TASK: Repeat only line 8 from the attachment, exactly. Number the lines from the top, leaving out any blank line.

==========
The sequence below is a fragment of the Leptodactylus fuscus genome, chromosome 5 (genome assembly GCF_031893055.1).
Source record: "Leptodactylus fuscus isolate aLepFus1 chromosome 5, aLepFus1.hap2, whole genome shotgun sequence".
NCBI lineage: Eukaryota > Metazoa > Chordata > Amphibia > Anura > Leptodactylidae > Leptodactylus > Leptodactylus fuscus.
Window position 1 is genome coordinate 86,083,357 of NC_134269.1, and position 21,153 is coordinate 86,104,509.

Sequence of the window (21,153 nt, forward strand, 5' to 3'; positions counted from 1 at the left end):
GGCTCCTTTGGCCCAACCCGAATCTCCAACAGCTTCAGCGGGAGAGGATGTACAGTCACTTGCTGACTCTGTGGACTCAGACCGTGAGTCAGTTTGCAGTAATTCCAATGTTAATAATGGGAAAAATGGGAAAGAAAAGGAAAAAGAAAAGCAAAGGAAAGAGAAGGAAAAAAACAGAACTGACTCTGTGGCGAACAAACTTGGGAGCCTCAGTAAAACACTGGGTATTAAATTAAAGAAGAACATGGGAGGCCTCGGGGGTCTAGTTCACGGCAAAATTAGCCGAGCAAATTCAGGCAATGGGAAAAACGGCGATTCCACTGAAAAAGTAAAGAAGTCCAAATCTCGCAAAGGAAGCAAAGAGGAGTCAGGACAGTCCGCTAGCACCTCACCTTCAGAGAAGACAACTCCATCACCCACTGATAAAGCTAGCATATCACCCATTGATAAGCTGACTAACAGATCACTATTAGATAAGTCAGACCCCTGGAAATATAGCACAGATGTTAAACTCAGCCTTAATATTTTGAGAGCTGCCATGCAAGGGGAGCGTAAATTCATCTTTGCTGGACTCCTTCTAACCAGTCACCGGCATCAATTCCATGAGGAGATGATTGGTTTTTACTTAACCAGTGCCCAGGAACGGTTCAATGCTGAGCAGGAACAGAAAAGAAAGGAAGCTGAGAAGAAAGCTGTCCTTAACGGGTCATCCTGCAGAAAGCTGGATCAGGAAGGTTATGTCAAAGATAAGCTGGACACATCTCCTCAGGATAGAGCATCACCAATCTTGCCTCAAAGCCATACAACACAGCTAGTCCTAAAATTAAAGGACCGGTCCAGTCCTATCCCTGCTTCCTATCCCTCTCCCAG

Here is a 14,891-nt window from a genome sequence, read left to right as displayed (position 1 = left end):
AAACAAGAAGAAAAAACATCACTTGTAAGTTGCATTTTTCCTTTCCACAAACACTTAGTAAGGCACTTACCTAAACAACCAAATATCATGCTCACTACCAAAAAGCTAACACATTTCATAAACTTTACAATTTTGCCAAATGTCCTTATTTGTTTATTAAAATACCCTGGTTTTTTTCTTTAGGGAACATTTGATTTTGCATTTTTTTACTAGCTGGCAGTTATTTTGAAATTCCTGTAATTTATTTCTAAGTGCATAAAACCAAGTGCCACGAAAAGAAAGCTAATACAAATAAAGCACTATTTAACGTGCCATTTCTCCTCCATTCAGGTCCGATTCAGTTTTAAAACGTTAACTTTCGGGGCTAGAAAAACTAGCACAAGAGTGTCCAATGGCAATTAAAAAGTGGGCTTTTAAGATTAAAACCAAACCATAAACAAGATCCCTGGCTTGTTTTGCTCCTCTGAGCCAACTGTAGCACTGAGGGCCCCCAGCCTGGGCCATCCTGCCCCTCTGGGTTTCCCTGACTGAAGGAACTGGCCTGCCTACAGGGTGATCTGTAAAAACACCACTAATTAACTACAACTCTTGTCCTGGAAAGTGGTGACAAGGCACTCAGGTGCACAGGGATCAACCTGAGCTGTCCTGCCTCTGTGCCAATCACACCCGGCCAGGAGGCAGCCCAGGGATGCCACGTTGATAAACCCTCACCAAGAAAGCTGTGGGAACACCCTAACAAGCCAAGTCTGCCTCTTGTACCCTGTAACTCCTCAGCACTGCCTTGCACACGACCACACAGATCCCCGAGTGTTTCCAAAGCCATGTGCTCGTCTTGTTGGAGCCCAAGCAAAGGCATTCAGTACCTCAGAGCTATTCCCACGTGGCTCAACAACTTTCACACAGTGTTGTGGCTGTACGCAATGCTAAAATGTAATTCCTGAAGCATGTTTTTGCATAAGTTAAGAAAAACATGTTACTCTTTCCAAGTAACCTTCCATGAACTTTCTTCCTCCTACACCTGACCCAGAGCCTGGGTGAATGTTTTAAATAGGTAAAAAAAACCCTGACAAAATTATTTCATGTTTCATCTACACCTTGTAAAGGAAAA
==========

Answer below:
AAACAAGAAGAAAAAACATCACTTGTAAGTTGCATTTTTCCTTTCCACAAACACTTAGTAAGGCACTTACCTAAACAACCAAATATCATGCTCACTACCAAAAAGCTAACACATTTCATAAACTTTACAATTTTGCCAAATGTCCTTATTTGTTTATTAAAATACCCTGGTTTTTTTCTTTAGGGAACATTTGATTTTGCATTTTTTTACTAGCTGGCAGTTATTTTGAAATTCCTGTAATTTATTTCTAAGTGCATAAAACCAAGTGCCACGAAAAGAAAGCTAATACAAATAAAGCACTATTTAACGTGCCATTTCTCCTCCATTCAGGTCCGATTCAGTTTTAAAACGTTAACTTTCGGGGCTAGAAAAACTAGCACAAGAGTGTCCAATGGCAATTAAAAAGTGGGCTTTTAAGATTAAAACCAAACCATAAACAAGATCCCTGGCTTGTTTTGCTCCTCTGAGCCAACTGTAGCACTGAGGGCCCCCAGCCTGGGCCATCCTGCCCCTCTGGGTTTCCCTGACTGAAGGAACTGGCCTGCCTACAGGGTGATCTGTAAAAACACCACTAATTAACTACAACTCTTGTCCTGGAAAGTGGTGACAAGGCACTCAGGTGCACAGGGATCAACCTGAGCTGTCCTGCCTCTGTGCCAATCACACCCGGCCAGGAGGCAGCCCAGGGATGCCACGTTGATAAACCCTCACCAAGAAAGCTGTGGGAACACCCTAACAAGCCAAGTCTGCCTCTTGTACCCTGTAACTCCTCAGCACTGCCTTGCACACGACCACACAGATCCCCGAGTGTTTCCAAAGCCATGTGCTCGTCTTGTTGGAGCCCAAGCAAAGGCATTCAGTACCTCAGAGCTATTCCCACGTGGCTCAACAACTTTCACACAGTGTTGTGGCTGTACGCAATGCTAAAATGTAATTCCTGAAGCATGTTTTTGCATAAGTTAAGAAAAACATGTTACTCTTTCCAAGTAACCTTCCATGAACTTTCTTCCTCCTACACCTGACCCAGAGCCTGGGTGAATGTTTTAAATAGGTAAAAAAAACCCTGACAAAATTATTTCATGTTTCATCTACACCTTGTAAAGGAAAA